Left Menu
Development News Edition

ANALYSIS-By default: Virus threatens to derail retail boom for Indian lenders

Reuters | New Delhi | Updated: 15-05-2020 18:47 IST | Created: 15-05-2020 16:16 IST
ANALYSIS-By default: Virus threatens to derail retail boom for Indian lenders
Representative Image Image Credit: ANI

Indian lenders are facing a jump in coronavirus-related defaults on credit card dues, personal and vehicle loans, forcing them to set aside hundreds of millions of dollars and take steps like asking sales staff to track down borrowers who have vanished.

A near two-month nationwide lockdown to halt the spread of COVID-19 has clobbered India's retail financial segment, seen as the last bastion for a banking industry that had already racked up more than $120 billion in bad loans and is ranked the third-worst among 13 major world economies in asset quality. The provisions for the bad loans are set to significantly shrink profits of privately owned lenders this financial year, while state-owned banks will need yet more government funds to survive, analysts say.

Non-repayment of credit card and personal loans has surged in the last few weeks, according to several senior bankers and industry insiders, increasing the troubles of lenders already struggling with soured loans to larger corporates, and potentially slowing down the country's recovery from the crisis. "The situation is so bad that even people who can pay are not paying up or are delaying their payments and all of this will snowball into a big problem," said a banker in the retail division of a private bank.

ICICI Bank, India's second-biggest private sector bank whose lending is nearly two-thirds retail-focused, reported a quarterly profit last week that fell way short of analyst estimates after it set aside 27.25 billion rupees ($362 million) for the coronavirus. Its shares fell after the results. Banks such as RBL and IndusInd may be hit harder as a weaker deposit franchise makes them more vulnerable.

SOUNDING CAUTION Public and private sector banks grew their retail lending rapidly over the past five-six years as India's economy expanded and consumption increased.

Retail lending was not only more profitable - rates on credit cards could be as much as 36% annually compared to the 9%-12% that banks typically charge corporates - it also helped banks reduce their exposure to the cyclical risks of industrial businesses. Since 2015, retail lending has grown at an annual average of nearly 15%, at least twice that of corporate lending, as Indians' purchases of overseas trips to gadgets and automobiles were bankrolled by the lenders.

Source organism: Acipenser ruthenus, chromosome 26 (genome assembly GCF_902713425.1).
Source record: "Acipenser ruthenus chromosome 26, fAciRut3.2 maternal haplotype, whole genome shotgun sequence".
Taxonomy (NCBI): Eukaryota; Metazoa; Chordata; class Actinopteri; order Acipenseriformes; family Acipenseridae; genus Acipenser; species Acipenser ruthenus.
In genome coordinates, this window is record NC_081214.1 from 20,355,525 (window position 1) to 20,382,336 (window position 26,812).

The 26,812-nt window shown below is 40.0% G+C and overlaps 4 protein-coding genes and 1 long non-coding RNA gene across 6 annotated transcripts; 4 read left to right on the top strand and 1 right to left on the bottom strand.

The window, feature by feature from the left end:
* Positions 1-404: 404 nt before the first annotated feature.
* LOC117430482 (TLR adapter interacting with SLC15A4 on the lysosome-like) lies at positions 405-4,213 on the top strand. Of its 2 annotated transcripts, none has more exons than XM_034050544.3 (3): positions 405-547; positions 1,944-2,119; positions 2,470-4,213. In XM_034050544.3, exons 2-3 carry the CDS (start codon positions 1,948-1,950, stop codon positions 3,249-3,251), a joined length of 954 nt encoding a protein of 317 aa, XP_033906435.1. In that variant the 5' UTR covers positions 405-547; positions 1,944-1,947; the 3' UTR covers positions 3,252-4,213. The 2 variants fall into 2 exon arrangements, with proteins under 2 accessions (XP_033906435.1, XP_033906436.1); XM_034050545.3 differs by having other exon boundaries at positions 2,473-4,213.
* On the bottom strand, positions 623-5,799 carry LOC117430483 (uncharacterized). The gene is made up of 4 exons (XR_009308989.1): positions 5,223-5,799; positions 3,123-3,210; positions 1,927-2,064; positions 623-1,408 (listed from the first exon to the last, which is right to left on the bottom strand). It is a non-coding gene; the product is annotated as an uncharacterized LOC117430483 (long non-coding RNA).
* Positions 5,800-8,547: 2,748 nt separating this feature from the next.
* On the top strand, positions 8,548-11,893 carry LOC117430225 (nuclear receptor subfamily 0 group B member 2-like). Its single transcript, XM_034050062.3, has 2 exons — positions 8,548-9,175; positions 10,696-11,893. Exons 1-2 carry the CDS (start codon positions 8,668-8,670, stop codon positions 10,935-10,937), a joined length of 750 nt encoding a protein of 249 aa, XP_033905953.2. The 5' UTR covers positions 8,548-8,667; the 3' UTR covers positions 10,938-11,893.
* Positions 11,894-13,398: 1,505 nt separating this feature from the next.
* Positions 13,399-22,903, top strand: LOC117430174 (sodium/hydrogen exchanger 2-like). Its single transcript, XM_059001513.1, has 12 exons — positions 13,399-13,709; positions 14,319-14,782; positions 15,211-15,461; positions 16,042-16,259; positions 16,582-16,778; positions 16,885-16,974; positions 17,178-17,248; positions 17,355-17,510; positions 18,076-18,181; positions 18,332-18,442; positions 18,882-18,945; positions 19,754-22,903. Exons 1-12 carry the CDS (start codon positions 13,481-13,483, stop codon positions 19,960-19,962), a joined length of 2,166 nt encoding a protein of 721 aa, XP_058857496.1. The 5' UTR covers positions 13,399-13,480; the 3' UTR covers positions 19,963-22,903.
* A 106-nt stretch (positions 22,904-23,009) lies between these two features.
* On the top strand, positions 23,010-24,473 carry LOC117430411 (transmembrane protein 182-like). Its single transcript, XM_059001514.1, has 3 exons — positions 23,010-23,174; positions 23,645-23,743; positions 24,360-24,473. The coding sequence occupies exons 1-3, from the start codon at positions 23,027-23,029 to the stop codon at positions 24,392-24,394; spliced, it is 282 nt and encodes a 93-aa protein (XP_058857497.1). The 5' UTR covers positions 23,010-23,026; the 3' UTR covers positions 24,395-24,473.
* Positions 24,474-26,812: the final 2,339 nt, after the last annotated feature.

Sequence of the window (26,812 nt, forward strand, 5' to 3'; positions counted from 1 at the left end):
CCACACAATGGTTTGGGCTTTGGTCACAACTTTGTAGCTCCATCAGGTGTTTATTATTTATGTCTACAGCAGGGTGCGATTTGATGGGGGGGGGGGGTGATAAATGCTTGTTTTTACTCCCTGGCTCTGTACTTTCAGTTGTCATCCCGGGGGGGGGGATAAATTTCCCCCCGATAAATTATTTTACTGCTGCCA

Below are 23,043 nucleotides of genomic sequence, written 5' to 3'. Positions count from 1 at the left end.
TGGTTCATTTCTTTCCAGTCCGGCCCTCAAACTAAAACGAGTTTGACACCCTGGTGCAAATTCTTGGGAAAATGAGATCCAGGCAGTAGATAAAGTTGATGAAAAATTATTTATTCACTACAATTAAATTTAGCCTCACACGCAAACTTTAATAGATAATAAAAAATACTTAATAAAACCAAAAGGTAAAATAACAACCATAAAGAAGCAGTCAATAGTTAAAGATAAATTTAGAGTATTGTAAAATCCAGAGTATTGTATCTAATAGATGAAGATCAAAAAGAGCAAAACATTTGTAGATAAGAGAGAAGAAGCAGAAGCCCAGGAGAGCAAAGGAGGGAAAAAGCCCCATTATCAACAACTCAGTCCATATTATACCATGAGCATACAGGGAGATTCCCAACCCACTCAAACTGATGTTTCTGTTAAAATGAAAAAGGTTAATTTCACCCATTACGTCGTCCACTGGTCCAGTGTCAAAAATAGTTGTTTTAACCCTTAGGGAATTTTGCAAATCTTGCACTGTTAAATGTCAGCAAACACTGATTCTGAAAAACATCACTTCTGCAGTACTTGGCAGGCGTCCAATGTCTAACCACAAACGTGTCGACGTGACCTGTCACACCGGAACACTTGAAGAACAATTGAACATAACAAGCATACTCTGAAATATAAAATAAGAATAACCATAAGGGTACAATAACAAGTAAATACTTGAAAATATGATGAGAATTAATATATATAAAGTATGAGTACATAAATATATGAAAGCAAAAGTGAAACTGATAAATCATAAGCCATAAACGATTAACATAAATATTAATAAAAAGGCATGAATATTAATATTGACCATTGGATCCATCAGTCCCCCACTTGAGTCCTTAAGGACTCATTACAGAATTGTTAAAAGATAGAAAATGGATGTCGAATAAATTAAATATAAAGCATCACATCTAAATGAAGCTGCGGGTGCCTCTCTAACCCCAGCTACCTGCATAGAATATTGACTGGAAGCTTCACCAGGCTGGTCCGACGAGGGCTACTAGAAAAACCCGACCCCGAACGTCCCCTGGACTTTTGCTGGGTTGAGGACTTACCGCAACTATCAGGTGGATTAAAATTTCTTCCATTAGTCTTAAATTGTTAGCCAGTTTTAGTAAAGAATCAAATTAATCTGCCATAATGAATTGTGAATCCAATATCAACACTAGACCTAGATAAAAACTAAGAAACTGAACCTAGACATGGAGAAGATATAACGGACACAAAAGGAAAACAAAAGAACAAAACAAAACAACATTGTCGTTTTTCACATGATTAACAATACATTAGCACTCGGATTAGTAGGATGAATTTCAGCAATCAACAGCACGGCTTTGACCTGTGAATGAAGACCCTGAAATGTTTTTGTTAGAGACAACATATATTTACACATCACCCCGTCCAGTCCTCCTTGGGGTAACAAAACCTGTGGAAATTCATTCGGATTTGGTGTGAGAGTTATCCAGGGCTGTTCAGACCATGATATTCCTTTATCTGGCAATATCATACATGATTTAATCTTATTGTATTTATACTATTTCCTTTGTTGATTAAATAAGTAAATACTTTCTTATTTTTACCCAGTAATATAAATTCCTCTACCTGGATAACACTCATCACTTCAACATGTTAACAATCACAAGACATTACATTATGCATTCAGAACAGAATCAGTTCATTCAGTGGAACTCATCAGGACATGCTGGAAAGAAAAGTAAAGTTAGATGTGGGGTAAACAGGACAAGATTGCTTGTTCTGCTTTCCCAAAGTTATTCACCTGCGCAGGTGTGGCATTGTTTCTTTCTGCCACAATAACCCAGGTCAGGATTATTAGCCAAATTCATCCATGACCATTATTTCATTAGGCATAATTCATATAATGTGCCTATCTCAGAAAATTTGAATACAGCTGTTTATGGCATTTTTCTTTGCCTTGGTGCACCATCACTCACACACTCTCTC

Even before the coronavirus struck, that surge drew caution from the banking regulator, which warned over the last few years that lenders were being too aggressive in the retail segment. But the warnings were ignored by the banks, and by non-banking financial companies (NBFCs), also known as "shadow banks". Shadow banks account for nearly 20% of total loans in India and typically lend to individuals in the informal sector who find it difficult to secure loans from a bank. The hit from the virus has been particularly severe on them.

Suman Chowdhury, a chief analytical officer at rating agency Acuité Ratings & Research, said he estimated only a fifth of borrowers from shadow banks have paid up in April and May and expects the same at their next due date as individuals try to conserve cash. If the norms for bad loans-classification aren't relaxed by the central bank in the coming months, such loans at shadow banks will double in the next six months, he added.

STATE HELP India's economy has ground to a standstill amid the lockdown, that, according to several rating agencies and analysts, will lead to the economy contracting in the year ending in March.

As revenues dwindle, companies are rushing to cut costs, leading to a spike in job losses that bankers fear will result in more defaults. The Centre for Monitoring Indian Economy, an independent think-tank, estimates that during March and April nearly 114 million Indians lost their jobs.